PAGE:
A MUM whose daughter had to have two operations to correct a birth defect is supporting the organisation that helped her.
Shelley Jackson is thanking the Cleft Lip and Palate Association after it helped her.
A 20-week scan showed her daughter Mara-Jade Dyer, now three, would be born with the condition.
Shelley, 24, of Avenue Road, in Gosport, turned to Clapa, which provided her with support so she could understand the operation Mara-Jade needed.
Shelley said she did not know much about the condition before her daughter’s diagnosis.
The condition happens when parts of the face do not connect to each other during pregnancy.
Shelley said: ‘I didn’t know what to expect from it.
‘I was thinking “am I going to like the way she looks?”.
‘But as soon as I saw her, I fell in love with her.’
Mara-Jade had two operations, first at around three months old and then at six months old, to repair the palate.
But Shelley said at first she did not want her to go through the operation.
‘I didn’t want the change, I got so used to her being the way she was,’ she said.
‘She had to be specially fed, we had to use squeezy bottles and I got so used to using those.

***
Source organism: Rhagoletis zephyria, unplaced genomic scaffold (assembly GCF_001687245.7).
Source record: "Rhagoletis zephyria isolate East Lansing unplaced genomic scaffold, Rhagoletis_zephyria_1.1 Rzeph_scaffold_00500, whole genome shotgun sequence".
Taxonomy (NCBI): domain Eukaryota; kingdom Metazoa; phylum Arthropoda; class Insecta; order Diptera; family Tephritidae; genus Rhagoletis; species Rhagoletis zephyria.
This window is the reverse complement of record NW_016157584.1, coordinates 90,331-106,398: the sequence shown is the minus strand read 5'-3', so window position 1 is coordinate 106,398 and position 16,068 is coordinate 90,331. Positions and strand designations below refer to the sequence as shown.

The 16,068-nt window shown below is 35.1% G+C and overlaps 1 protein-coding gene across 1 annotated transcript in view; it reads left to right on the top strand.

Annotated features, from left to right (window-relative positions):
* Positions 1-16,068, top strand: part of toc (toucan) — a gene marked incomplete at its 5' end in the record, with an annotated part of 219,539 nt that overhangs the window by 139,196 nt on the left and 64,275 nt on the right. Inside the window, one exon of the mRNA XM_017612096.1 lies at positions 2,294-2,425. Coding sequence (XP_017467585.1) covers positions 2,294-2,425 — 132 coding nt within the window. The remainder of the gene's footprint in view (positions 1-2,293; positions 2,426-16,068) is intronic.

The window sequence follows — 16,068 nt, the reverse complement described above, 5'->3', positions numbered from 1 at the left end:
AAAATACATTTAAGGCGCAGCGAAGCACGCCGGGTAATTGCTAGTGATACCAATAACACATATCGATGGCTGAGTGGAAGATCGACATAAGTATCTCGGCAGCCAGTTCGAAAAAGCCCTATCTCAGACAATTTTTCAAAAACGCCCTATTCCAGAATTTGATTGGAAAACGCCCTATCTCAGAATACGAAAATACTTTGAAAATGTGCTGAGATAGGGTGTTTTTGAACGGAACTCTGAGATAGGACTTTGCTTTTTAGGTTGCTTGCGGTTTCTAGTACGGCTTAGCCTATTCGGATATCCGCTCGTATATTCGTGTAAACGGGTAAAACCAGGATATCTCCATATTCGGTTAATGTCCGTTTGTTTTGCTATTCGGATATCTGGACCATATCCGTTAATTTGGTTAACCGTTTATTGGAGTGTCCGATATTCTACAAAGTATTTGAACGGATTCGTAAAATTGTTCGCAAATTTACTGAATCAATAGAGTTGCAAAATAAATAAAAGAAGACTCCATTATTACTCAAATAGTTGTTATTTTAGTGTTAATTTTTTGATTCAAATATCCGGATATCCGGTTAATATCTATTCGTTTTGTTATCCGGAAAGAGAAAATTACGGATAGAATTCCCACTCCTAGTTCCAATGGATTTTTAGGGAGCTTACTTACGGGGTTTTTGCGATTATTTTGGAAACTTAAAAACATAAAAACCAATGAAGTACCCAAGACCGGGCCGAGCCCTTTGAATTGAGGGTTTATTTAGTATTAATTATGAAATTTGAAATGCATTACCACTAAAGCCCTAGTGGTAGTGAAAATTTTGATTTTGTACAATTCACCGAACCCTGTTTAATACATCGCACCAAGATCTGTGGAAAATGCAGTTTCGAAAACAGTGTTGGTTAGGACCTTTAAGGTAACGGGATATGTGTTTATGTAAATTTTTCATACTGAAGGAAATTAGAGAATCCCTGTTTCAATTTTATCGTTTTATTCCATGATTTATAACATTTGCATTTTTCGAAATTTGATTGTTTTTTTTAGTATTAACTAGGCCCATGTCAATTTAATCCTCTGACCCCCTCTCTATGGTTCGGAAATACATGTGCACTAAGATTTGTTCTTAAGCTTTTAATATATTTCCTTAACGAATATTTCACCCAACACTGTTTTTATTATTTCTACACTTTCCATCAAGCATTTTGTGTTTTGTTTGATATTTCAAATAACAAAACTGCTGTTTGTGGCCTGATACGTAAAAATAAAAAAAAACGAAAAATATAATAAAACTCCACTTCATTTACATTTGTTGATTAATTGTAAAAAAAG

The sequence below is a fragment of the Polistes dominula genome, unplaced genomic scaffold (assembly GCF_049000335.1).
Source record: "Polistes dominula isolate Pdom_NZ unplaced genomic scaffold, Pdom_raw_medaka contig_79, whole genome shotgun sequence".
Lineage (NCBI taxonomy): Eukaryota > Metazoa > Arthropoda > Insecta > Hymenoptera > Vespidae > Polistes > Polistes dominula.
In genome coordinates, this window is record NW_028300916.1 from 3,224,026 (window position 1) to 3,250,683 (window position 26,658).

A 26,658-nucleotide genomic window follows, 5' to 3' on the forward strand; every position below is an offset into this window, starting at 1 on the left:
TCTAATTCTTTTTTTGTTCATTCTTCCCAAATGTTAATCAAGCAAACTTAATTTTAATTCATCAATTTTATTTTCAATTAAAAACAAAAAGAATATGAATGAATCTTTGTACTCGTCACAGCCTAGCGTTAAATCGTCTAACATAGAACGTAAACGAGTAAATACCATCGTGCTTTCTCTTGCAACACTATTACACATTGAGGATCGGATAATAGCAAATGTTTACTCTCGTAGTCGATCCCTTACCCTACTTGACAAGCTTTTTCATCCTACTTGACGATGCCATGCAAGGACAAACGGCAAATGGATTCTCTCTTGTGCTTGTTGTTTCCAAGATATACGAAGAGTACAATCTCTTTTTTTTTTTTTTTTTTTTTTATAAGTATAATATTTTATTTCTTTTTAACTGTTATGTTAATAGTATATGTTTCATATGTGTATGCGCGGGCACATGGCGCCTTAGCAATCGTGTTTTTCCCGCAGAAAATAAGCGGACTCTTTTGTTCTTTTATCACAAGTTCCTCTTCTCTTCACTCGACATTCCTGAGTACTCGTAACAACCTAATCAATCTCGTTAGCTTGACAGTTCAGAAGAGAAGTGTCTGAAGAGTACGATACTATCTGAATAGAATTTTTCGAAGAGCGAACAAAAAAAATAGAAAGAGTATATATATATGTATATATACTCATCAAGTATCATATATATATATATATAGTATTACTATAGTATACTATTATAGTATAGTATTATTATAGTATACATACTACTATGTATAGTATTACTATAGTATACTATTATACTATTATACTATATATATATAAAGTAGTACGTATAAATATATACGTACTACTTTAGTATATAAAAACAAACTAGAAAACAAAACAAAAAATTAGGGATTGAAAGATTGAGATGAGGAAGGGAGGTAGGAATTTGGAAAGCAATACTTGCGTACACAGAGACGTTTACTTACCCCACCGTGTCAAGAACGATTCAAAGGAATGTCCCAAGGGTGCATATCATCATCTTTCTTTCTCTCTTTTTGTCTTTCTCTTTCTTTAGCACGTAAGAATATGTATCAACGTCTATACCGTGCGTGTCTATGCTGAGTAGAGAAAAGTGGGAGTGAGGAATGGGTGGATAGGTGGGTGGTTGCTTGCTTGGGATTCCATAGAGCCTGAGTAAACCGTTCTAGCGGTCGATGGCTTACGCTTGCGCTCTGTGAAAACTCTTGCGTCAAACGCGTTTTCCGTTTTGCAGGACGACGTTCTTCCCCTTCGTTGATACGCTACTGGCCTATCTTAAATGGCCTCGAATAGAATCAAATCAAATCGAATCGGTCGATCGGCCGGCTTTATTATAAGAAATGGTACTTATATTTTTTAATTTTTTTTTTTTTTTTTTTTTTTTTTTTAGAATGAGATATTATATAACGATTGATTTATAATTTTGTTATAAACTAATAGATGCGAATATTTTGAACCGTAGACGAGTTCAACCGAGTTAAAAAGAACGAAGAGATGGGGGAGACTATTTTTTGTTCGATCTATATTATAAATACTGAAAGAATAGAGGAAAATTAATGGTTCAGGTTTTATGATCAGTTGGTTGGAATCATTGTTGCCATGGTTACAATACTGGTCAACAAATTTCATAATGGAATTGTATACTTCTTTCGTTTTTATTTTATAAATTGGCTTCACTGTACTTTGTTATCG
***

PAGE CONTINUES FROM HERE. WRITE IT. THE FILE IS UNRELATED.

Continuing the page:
‘Then after her second operation she was on solid food and it was easier for her.’
Shelley and Mara-Jade recently took part in a sponsored four-mile walk in Brighton.
Together they raised around £100 for Clapa.
The organisation helps families with children who are diagnosed with the rare condition, which occurs in around one in 700 babies.
The cause of the condition is not known and can happen as a one-off in families.
Mara-Jade’s four-month-old brother Elijah does not have the condition.
Shelley said the reactions she got from people who saw Mara-Jade’s cleft palate were generally positive.
She said: ‘I thought it was all my fault. Carrying the child you think you’ve done something.
‘But there could be a lot worse things, a cleft is not as bad some things you could be diagnosed with.’
And it as the support from Clapa that helped Shelley, and Mara-Jade’s dad Matthew Dyer, 35, deal with the diagnosis and the subsequent operations.
‘Clapa have been so good to us, they’ve been so helpful,’ she said.
‘They’ve got their own counsellor as well to help you through the changes.
‘I’ve had people helping me all the way through.
‘They keep in contact with you about everything as well.’
Shelley added she hopes to take part in a charity skydive next year to raise further funds for the organisation.
For more about the condition, see clapa.com